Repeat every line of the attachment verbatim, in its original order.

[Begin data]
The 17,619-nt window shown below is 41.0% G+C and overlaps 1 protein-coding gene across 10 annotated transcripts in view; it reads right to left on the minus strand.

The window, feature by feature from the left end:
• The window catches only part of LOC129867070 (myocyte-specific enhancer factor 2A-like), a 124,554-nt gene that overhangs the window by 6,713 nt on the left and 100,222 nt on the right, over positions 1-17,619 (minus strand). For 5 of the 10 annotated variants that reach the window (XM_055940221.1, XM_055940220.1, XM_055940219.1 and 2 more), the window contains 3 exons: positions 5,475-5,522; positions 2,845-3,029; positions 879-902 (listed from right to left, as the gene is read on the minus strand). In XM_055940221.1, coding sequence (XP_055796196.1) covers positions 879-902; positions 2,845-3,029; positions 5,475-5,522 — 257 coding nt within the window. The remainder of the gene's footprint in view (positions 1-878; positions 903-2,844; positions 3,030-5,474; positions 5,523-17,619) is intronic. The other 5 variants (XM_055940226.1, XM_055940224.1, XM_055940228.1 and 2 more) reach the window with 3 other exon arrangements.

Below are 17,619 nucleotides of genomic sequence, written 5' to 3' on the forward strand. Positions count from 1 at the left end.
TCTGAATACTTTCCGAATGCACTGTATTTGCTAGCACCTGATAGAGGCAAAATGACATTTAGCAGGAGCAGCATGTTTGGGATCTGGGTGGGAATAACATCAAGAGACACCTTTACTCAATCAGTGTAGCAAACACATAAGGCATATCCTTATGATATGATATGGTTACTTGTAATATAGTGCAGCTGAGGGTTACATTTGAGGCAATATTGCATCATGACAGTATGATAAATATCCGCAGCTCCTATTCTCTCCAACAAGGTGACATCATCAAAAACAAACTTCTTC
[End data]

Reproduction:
The 17,619-nt window shown below is 41.0% G+C and overlaps 1 protein-coding gene across 10 annotated transcripts in view; it reads right to left on the minus strand.

The window, feature by feature from the left end:
• The window catches only part of LOC129867070 (myocyte-specific enhancer factor 2A-like), a 124,554-nt gene that overhangs the window by 6,713 nt on the left and 100,222 nt on the right, over positions 1-17,619 (minus strand). For 5 of the 10 annotated variants that reach the window (XM_055940221.1, XM_055940220.1, XM_055940219.1 and 2 more), the window contains 3 exons: positions 5,475-5,522; positions 2,845-3,029; positions 879-902 (listed from right to left, as the gene is read on the minus strand). In XM_055940221.1, coding sequence (XP_055796196.1) covers positions 879-902; positions 2,845-3,029; positions 5,475-5,522 — 257 coding nt within the window. The remainder of the gene's footprint in view (positions 1-878; positions 903-2,844; positions 3,030-5,474; positions 5,523-17,619) is intronic. The other 5 variants (XM_055940226.1, XM_055940224.1, XM_055940228.1 and 2 more) reach the window with 3 other exon arrangements.

Below are 17,619 nucleotides of genomic sequence, written 5' to 3' on the forward strand. Positions count from 1 at the left end.
TCTGAATACTTTCCGAATGCACTGTATTTGCTAGCACCTGATAGAGGCAAAATGACATTTAGCAGGAGCAGCATGTTTGGGATCTGGGTGGGAATAACATCAAGAGACACCTTTACTCAATCAGTGTAGCAAACACATAAGGCATATCCTTATGATATGATATGGTTACTTGTAATATAGTGCAGCTGAGGGTTACATTTGAGGCAATATTGCATCATGACAGTATGATAAATATCCGCAGCTCCTATTCTCTCCAACAAGGTGACATCATCAAAAACAAACTTCTTC